"Wading neck deep in a swamp, your revolver is neither use nor ornament until you have had time to clean it" Mary H. Kingsley (1897)


The season’s monsoon has drawn its close.
But after three years of typical tropical weather, my roof’s old bamboo blinds have fallen apart.
Pigeons nest in the roof terrace beams, and crows roost at night leaving the floor covered in their droppings.

Sebastian, my carpenter, is busy constructing much sturdier replacements blinds:
lengths of hardwood bound by nylon webbing.

My hope is that they might outlive me.


Picture of Sebastian and his team taken on my roof terrace in Fort Cochin

8 responses

  1. S. Etole

    What an inviting area. The blinds look like they were meant to be.

    November 29, 2012 at 6:22 pm

    • They look really great – but how we will manage to move the nesting pigeons is quite another matter!

      November 29, 2012 at 9:22 pm

  2. what a beautiful roof! My sister is living in FIJI now and their “cyclone” (and I assume monsoon) system is just starting. I guess everything switches season when you cross the equator?

    November 29, 2012 at 6:33 pm

    • Yes, I am not at all sure when other tropical countries undergo their rainy seasons but our own cyclones tend occur in the summer months.

      November 29, 2012 at 9:24 pm

  3. Toffeeapple

    Your roof is a lovely place to be, birds notwithstanding.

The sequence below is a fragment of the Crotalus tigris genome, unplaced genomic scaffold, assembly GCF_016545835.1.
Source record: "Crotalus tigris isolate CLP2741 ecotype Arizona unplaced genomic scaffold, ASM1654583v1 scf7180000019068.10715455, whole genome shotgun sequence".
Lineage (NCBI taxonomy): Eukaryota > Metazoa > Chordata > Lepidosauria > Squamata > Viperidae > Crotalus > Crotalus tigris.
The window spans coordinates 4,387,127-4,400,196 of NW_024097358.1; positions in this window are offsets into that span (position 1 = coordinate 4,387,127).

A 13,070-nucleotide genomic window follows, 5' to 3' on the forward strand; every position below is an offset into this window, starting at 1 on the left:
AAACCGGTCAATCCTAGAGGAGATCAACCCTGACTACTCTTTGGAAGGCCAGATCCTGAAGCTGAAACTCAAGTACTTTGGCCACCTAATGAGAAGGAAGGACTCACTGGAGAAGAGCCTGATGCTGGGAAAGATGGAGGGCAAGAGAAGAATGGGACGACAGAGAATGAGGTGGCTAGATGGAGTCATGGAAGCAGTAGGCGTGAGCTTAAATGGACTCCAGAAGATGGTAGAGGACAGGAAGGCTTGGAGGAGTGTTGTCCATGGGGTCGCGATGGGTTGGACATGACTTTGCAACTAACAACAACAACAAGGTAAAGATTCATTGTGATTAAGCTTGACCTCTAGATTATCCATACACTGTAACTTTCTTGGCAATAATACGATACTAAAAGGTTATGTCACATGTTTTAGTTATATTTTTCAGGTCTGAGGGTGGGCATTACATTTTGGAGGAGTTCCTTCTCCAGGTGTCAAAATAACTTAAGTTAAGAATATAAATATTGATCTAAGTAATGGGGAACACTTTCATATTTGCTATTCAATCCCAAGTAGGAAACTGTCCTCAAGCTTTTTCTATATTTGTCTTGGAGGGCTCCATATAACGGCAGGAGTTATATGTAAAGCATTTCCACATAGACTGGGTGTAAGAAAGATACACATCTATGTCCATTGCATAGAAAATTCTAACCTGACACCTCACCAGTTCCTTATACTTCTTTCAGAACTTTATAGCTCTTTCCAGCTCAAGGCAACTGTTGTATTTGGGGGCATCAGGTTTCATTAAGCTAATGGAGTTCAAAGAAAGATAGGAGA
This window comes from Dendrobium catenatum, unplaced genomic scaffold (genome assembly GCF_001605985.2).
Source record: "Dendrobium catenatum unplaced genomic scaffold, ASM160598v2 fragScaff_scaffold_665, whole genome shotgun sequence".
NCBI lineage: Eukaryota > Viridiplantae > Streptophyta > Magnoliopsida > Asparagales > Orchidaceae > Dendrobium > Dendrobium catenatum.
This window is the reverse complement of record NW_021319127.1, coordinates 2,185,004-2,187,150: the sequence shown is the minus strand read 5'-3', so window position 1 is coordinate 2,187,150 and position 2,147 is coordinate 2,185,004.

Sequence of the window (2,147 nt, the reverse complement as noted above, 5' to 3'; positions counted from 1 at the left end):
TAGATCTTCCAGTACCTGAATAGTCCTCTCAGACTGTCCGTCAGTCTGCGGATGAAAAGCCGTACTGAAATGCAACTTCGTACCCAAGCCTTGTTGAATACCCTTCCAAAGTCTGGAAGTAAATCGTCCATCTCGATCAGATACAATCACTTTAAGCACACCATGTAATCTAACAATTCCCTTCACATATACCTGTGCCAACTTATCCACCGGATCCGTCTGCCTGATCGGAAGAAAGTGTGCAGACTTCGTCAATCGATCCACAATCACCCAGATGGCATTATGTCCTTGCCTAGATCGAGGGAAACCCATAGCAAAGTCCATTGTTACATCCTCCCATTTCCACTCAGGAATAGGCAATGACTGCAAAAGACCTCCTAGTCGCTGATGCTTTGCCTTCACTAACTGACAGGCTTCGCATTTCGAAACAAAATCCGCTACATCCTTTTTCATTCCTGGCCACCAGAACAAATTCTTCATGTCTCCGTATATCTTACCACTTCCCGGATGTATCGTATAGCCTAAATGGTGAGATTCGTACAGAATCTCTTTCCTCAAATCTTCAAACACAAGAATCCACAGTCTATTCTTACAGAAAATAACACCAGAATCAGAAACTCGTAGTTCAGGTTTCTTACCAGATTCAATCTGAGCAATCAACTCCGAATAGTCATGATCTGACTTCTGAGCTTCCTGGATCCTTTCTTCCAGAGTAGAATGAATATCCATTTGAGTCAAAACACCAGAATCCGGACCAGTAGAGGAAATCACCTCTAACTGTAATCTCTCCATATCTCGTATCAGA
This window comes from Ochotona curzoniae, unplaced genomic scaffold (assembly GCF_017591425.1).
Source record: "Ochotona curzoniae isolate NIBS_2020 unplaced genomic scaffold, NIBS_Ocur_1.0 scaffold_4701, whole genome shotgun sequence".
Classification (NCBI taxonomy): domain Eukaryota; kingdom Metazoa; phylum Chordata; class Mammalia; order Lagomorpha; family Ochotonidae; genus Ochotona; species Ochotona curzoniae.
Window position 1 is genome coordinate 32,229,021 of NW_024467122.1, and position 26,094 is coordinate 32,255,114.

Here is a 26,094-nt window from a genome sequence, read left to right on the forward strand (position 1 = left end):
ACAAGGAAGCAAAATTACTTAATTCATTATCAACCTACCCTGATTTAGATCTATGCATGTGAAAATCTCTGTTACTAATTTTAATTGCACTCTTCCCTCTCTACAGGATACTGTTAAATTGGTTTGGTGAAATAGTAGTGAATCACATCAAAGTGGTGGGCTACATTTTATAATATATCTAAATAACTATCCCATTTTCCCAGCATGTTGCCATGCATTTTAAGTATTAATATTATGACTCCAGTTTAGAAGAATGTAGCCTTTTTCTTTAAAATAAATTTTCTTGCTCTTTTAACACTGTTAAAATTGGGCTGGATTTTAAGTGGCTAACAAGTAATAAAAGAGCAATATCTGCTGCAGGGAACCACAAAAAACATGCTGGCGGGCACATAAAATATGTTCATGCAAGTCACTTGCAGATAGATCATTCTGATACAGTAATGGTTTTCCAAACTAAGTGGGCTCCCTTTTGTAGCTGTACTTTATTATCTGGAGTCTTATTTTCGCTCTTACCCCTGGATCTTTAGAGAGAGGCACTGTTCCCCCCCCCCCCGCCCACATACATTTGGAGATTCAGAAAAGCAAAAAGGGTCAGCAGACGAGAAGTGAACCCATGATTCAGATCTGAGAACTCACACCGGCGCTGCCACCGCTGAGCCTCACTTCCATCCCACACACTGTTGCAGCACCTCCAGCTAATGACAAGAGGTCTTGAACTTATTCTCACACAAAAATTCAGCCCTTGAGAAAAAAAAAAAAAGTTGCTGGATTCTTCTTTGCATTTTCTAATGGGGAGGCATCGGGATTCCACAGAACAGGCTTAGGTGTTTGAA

November 30, 2012 at 12:07 am

    • Yes, I’m truly fortunate.

      Although there’s a paved yard to the side of our house, I have no garden as such. But sitting beneath the fans in the shade of my roof terrace, with a glass of something cool and gently alcoholic in my hand as I watch the ships steam in and out of Fort Cochin, has proved to be one of life’s very great pleasures.

      Clearing up after the birds, once the blinds have all been fitted, might be rather less blissful…

      November 30, 2012 at 10:10 am

  4. Toffeeapple

    But tempered by the thought of more ships?

    November 30, 2012 at 10:09 pm

    • I must be honest. It’s not me who does any of the work in this house. Shaji, Dalila and Anu, with their summoned teams of artisans, see to everything.

      This morning there are a total of nine people working here. All I have to do is relax and enjoy myself. It’s quite shameful!

      December 1, 2012 at 11:40 am

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